Re-enter Lucius, Quintus, Martius, and Mutius,

with their swords bloody.

Luc. See, lord and father, how we have perform'd Our Roman rites : Alarbus' limbs are lopp'd, Aud entrails feed the sacrificing fire, Whose smoke, like inceuse, doth perfume the sky. Remaineth nought, but to in:er our brethren, And with loud 'larums welcome them to Rome.

Tit. Let it be so, and let Andronicus Make this his latest farewell to their souls. [Trumpets sounded, and the coffins laid in

the tomb. In peace and honour rest you liere, my sons; Rome's readiest champions, repose you here, Secure from worldly chances and mishaps ! Here lurks po treason, here no envy swells, Here grow no damned grudges; here, are no stornis, No noise, but silence and eternal sleep;

Enter Lavinia.

In peace and honour rest you here, my sons!

Lao. In peace and honour live lord Titus long:
My noble lord and father, live in fame!
Lo! at this tomb my tributary tears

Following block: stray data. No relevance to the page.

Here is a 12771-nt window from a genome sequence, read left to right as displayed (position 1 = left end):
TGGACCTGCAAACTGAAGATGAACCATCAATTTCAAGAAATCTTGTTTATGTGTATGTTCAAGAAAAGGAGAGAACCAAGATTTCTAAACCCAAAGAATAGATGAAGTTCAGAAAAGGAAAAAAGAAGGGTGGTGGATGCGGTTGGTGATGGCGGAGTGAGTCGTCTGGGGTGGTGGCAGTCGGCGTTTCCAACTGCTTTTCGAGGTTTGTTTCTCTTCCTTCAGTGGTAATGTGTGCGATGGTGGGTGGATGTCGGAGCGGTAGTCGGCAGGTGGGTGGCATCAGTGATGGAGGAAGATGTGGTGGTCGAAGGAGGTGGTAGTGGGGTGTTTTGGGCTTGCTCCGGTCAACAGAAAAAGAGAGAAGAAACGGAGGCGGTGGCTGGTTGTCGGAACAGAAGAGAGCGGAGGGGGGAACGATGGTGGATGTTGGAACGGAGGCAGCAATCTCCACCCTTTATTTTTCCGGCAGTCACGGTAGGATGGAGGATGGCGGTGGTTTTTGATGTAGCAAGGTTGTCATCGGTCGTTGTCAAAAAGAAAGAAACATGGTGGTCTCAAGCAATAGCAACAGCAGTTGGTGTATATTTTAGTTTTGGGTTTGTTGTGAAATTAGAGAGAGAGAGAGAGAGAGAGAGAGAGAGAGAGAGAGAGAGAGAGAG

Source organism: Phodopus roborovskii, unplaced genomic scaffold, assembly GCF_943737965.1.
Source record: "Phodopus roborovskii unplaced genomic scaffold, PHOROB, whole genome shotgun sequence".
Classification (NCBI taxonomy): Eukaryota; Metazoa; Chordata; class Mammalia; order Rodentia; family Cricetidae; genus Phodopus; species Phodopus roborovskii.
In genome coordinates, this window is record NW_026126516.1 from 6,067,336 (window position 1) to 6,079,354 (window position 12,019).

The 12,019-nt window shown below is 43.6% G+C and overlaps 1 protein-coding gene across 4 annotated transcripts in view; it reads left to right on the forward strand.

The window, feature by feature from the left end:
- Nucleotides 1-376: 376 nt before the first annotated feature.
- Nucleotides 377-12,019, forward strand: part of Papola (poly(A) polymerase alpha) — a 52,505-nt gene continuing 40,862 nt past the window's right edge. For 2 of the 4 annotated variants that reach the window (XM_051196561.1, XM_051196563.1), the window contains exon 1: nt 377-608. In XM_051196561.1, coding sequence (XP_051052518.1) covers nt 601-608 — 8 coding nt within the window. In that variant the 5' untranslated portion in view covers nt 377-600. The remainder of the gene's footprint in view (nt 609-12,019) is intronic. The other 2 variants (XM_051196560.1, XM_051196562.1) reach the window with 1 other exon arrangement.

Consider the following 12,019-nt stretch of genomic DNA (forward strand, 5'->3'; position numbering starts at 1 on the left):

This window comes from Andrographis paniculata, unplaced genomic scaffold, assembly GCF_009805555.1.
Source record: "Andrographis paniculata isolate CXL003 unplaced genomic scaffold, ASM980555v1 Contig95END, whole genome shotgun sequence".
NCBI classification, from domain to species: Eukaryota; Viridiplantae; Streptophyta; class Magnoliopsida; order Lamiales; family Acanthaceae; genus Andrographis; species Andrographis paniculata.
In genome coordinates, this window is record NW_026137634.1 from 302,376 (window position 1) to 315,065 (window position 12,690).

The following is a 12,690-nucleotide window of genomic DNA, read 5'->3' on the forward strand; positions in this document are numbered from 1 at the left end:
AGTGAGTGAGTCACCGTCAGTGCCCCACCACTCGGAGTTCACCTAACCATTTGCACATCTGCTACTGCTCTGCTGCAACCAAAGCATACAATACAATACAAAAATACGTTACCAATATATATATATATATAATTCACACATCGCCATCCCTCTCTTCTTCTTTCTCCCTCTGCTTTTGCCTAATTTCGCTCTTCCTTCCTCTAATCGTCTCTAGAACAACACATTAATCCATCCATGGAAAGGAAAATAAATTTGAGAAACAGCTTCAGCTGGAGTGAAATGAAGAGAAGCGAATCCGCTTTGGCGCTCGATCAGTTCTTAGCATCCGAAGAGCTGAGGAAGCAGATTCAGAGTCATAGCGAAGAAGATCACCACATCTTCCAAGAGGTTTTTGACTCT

I render, for my brethren's obsequies;
And at thy feet I kneel with tears of joy
Shed on the earth, for thy return to Rome:
o, bless me here with thy victorious hand,
Whose fortunes Rome's best citizens applaud.

Tit. Kind Rome, that hast thus lovingly reserv'd
The cordial of mine age to glad my heart!
Lavinia, live; outlive thy father's days,
And fame's eternal date, for virtue's praise*!

Enter Marcus Andronicus, Saturninus, Bassianus,

and others.

Mar. Long live lord Titus, my beloved brother, Gracious triumpher in the eyes of Rome!

Tit. Thanks, gentle tribune, noble brother Marcus.
Mar. And welcome, nephews, from successful

wars,
You that survive, and you that sleep in fame.'
Fair lords, your fortunes are alike in all,
That in your country's service drew your swords:
But safer triumph is this funeral pomp,
That hath aspir'd to Solou's happiness t,
And triumphs over chance, in honour's bed.
Titus Andronicus, the people of Rome,
Whose friend in justice thou hast ever been,

• He wishes that her life may be longer than his, and her praise longer than fame.

+ The maxim alluded to is, that no man can be pronounced happy before his death.

« AnteriorContinuar »